Finally, I added 3 rows of elastic shirring at the waist. I started 6 in. from the crotch seam but in hindsight I wish I had measured higher, maybe 8-10 in. from the crotch seam or halfway between the bottom of the armholes and the crotch seam. I followed the instructions for elastic shirring provided for the shirred belt. I added 3 rows of stitching 1/2 in. apart. The shirring worked great and looks super cute. My daughter loves this even more now that she can take it off herself and I love the elastic waist that helps the romper stay in place. Share with us your modifications on our Facebook page!
One of my favorite ways of changing up a basic pattern or putting a new twist on an old classic is to try knitting it on the bias. If you are new to bias knitting it is definitely different but not difficult and a lot of fun. The fundamental premise is that you cast on a small number of stitches (I go with 3-4 depending on if I need an even or odd number for a pattern) and then you increase at the beginning and end of each RS row (I increase after the first stitch and decrease before the last stitch to make the edges smooth) until you have the desired number of stitches. Once you have your correct number of stitches you will start maintaining by increasing at the beginning of each RS row and decreasing at the end of each RS row. Once you get used to this you can easily add this new technique to your Knitting in Public project, knitting in the car, and movie knitting (though probably not a truly riveting movie that distracts you too much). I love venturing in to bias knitting on some of my comfort projects (those you make time and again because you just enjoy it and it is easy).
You might remember that my Swing Scarf (Free Knitting Pattern Download) is knit on the bias in a simple lace stripe pattern. It is simple but by knitting it on the diagonal it adds an element of detail that not only makes it unique but the illusion of difficulty that will make your fellow knitters and friends sit up and take notice.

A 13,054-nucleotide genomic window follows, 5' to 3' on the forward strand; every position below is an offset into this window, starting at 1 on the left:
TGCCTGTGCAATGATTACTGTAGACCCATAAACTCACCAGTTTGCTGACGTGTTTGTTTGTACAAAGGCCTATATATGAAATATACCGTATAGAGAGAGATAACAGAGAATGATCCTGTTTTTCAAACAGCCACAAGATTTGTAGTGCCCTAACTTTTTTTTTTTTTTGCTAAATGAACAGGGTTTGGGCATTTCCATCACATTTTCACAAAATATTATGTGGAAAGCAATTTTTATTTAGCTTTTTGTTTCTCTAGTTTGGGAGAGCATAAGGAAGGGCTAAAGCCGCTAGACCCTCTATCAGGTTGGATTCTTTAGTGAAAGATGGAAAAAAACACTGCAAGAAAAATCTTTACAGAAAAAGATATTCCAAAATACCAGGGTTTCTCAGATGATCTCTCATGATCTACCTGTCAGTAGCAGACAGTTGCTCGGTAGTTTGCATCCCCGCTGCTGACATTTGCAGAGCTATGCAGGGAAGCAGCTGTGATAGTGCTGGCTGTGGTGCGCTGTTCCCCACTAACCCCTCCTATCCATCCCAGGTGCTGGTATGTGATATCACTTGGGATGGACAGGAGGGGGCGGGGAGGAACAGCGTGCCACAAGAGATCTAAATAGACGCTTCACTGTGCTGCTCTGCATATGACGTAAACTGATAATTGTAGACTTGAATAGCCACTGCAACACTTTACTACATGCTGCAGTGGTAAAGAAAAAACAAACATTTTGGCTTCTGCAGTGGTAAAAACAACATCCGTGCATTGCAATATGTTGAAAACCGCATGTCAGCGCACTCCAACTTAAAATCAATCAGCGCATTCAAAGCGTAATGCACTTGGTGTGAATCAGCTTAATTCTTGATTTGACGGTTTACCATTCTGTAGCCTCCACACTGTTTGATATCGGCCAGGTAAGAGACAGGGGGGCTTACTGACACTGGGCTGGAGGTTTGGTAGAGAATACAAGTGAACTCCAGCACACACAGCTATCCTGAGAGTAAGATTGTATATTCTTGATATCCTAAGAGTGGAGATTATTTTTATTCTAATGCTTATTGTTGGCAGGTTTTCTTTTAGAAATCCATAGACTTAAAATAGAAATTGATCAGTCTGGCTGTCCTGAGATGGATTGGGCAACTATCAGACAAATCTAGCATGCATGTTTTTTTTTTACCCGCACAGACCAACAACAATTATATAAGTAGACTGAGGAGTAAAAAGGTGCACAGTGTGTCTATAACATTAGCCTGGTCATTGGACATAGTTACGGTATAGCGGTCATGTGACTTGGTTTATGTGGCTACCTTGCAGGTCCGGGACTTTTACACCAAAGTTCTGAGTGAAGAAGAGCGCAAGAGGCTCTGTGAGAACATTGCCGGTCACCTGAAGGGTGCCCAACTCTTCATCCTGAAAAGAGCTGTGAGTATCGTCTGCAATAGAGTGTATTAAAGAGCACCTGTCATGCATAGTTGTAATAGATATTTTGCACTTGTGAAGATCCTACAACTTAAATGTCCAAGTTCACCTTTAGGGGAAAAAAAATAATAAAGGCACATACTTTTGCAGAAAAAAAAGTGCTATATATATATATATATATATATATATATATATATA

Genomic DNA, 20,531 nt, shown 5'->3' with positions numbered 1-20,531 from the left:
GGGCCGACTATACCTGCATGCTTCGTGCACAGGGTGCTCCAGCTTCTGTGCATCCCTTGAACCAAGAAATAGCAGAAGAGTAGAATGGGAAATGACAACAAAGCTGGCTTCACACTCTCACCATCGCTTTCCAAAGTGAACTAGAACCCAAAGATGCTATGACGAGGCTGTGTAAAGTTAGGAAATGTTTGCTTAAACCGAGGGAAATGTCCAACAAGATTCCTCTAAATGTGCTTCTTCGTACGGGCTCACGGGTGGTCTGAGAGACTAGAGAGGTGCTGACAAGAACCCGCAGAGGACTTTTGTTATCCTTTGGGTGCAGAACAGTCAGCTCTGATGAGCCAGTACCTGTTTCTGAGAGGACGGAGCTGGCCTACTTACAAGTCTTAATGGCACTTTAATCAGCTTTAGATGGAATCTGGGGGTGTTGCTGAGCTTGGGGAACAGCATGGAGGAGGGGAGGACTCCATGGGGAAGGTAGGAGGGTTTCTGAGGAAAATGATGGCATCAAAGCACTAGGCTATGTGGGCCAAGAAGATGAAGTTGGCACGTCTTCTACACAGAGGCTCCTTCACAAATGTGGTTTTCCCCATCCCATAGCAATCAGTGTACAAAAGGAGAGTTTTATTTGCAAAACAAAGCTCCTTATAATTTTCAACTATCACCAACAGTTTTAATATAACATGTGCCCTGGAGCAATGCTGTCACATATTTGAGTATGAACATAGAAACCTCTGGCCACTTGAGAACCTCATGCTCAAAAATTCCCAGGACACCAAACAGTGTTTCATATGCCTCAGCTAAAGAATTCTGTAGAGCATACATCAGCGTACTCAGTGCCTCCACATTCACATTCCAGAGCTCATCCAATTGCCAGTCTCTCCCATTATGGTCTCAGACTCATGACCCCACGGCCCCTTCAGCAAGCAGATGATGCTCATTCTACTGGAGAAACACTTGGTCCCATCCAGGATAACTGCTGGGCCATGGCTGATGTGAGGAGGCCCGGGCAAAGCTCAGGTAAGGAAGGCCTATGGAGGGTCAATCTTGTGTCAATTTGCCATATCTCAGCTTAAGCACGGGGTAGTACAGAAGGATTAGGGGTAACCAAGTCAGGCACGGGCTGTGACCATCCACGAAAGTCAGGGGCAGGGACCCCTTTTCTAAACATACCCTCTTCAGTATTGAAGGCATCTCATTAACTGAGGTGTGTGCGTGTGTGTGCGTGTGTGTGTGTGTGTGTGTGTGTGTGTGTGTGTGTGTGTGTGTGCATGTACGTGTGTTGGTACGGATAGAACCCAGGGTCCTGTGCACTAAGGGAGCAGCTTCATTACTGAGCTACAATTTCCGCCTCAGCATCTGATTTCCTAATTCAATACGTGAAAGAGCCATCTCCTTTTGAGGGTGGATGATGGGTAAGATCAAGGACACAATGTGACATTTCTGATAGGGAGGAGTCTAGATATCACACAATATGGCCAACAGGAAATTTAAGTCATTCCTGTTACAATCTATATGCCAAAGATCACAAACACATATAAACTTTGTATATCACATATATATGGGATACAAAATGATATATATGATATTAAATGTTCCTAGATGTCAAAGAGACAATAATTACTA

If you want to create a scarf like my sample, you will need a skein of worsted weight yarn. Cast on 4 sts and increase after the first stitch and before the last stitch. You can use your preferred increase and decrease but I used M1 (Make one) and SSK (slip1 knitwise, k1, pass slipped stitch over k1) until you reach 18 stitches. Start a 6 st Left Cable in the center 6 sts (Left cable: slip 3 sts onto cable needle hold in front, k3 sts, and k3 sts from cable needle). Continue until you have a total 28 sts and 2 cables going at any one time. They will drift to the left and disappear as you decrease at the end of each RS row and will appear as you increase at the beginning of each RS row. Keep a space of 6 sts between your cables. Continue until your scarf is almost as long you would like then begin decreasing at the beginning and the end of each RS row until you have 4 sts again. Loosely bind off. Enjoy your simple but elegant bias cable scarf!
I love the Nancy Dress/Skirt Pattern (Evidence here and here). I have made 2 and I wear them as soon as the temp hits 70 deg and wear them into the fall with leggings. I wear it as a skirt or a dress and love it especially as a skirt folded over. I continue to love it in my second trimester because it fits and is so nice to wear pulled up for support or folded over. Since maxi anything is all the rage now I knew I had to modify my favorite clothing item into a maxi skirt. I love it and have gotten so many compliments so far. I hemmed mine about ½ in. above my heels so it just skims the floor and puddles on the tops of my feet. It swishes wonderfully when I walk and looks divine with just a tank top and cardi with a chunky necklace. Or you can pop on some pearls, a t-shirt tucked in and some glitzy sandals for a date night. Any way you wear you feel fabulous and sexy just by slipping on this long knit skirt. Here's how to make your own.
First, download and print the Nancy Dress Free Pattern Download and assemble your pattern. Then measure from the top of your hip to the floor. You can do this by taping your measuring tape on to the wall and marking it with a pen/pin when standing next to it right where the top of your hip bone hits. Add 2 in. to this measurement. Extend the length of the skirt pattern piece from the Nancy Dress until it matches this measurement (This will customize the skirt to your height). Your skirt will probably need from 2 to 2.5 yds of jersey knit fabric in the pattern or color of your choice. Cut out your pattern pieces and assemble according to the pattern instructions but using a double turn 1 in hem at the bottom. This will give it weight so it drapes well, hangs just right and swishes while you walk. Pin your hem before you sew it so you can determine if it is right for you. Some like their maxis a little shorter than others. Try on your skirt and turn around to you can see from all angles and take a few steps to see how it feels. Adjust as needed.
P.s. It is perfect for windy beach vacations!